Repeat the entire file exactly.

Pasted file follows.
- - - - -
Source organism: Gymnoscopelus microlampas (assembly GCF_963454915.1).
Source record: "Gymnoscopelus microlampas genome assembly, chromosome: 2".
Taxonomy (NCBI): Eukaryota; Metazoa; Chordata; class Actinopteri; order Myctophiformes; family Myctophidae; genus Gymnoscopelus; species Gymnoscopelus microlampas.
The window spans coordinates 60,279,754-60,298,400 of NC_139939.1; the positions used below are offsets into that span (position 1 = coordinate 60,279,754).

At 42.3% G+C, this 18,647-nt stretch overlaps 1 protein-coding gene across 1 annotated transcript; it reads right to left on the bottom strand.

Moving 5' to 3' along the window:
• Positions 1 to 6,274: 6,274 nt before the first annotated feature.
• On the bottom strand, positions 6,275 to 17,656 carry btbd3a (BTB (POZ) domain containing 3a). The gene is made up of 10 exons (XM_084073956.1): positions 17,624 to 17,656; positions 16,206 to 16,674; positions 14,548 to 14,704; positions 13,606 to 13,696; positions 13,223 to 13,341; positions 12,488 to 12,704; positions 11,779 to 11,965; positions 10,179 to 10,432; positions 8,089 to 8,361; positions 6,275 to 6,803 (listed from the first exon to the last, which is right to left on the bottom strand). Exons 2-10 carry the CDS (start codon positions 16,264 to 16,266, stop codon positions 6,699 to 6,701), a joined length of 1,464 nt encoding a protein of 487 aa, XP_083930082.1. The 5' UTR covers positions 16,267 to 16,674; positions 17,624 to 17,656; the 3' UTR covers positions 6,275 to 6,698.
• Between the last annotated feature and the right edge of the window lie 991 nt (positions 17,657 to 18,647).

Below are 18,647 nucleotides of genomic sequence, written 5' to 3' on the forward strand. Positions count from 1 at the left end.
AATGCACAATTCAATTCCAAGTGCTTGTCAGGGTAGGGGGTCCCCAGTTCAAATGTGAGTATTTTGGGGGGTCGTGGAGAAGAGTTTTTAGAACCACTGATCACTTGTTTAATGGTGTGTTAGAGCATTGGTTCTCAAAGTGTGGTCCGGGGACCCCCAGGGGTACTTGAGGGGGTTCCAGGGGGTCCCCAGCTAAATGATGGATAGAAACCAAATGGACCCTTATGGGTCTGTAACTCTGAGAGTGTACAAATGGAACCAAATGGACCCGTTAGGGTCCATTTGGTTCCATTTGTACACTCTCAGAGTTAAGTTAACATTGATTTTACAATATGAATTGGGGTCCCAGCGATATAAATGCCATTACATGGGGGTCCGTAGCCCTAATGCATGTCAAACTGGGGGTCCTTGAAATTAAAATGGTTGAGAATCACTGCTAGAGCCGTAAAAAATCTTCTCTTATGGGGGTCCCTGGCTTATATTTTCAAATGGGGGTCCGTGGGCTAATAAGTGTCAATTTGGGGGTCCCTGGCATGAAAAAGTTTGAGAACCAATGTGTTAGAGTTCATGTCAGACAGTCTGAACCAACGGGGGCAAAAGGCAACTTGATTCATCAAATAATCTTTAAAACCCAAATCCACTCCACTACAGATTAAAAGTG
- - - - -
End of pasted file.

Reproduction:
Source organism: Gymnoscopelus microlampas (assembly GCF_963454915.1).
Source record: "Gymnoscopelus microlampas genome assembly, chromosome: 2".
Taxonomy (NCBI): Eukaryota; Metazoa; Chordata; class Actinopteri; order Myctophiformes; family Myctophidae; genus Gymnoscopelus; species Gymnoscopelus microlampas.
The window spans coordinates 60,279,754-60,298,400 of NC_139939.1; the positions used below are offsets into that span (position 1 = coordinate 60,279,754).

At 42.3% G+C, this 18,647-nt stretch overlaps 1 protein-coding gene across 1 annotated transcript; it reads right to left on the bottom strand.

Moving 5' to 3' along the window:
• Positions 1 to 6,274: 6,274 nt before the first annotated feature.
• On the bottom strand, positions 6,275 to 17,656 carry btbd3a (BTB (POZ) domain containing 3a). The gene is made up of 10 exons (XM_084073956.1): positions 17,624 to 17,656; positions 16,206 to 16,674; positions 14,548 to 14,704; positions 13,606 to 13,696; positions 13,223 to 13,341; positions 12,488 to 12,704; positions 11,779 to 11,965; positions 10,179 to 10,432; positions 8,089 to 8,361; positions 6,275 to 6,803 (listed from the first exon to the last, which is right to left on the bottom strand). Exons 2-10 carry the CDS (start codon positions 16,264 to 16,266, stop codon positions 6,699 to 6,701), a joined length of 1,464 nt encoding a protein of 487 aa, XP_083930082.1. The 5' UTR covers positions 16,267 to 16,674; positions 17,624 to 17,656; the 3' UTR covers positions 6,275 to 6,698.
• Between the last annotated feature and the right edge of the window lie 991 nt (positions 17,657 to 18,647).

Below are 18,647 nucleotides of genomic sequence, written 5' to 3' on the forward strand. Positions count from 1 at the left end.
AATGCACAATTCAATTCCAAGTGCTTGTCAGGGTAGGGGGTCCCCAGTTCAAATGTGAGTATTTTGGGGGGTCGTGGAGAAGAGTTTTTAGAACCACTGATCACTTGTTTAATGGTGTGTTAGAGCATTGGTTCTCAAAGTGTGGTCCGGGGACCCCCAGGGGTACTTGAGGGGGTTCCAGGGGGTCCCCAGCTAAATGATGGATAGAAACCAAATGGACCCTTATGGGTCTGTAACTCTGAGAGTGTACAAATGGAACCAAATGGACCCGTTAGGGTCCATTTGGTTCCATTTGTACACTCTCAGAGTTAAGTTAACATTGATTTTACAATATGAATTGGGGTCCCAGCGATATAAATGCCATTACATGGGGGTCCGTAGCCCTAATGCATGTCAAACTGGGGGTCCTTGAAATTAAAATGGTTGAGAATCACTGCTAGAGCCGTAAAAAATCTTCTCTTATGGGGGTCCCTGGCTTATATTTTCAAATGGGGGTCCGTGGGCTAATAAGTGTCAATTTGGGGGTCCCTGGCATGAAAAAGTTTGAGAACCAATGTGTTAGAGTTCATGTCAGACAGTCTGAACCAACGGGGGCAAAAGGCAACTTGATTCATCAAATAATCTTTAAAACCCAAATCCACTCCACTACAGATTAAAAGTG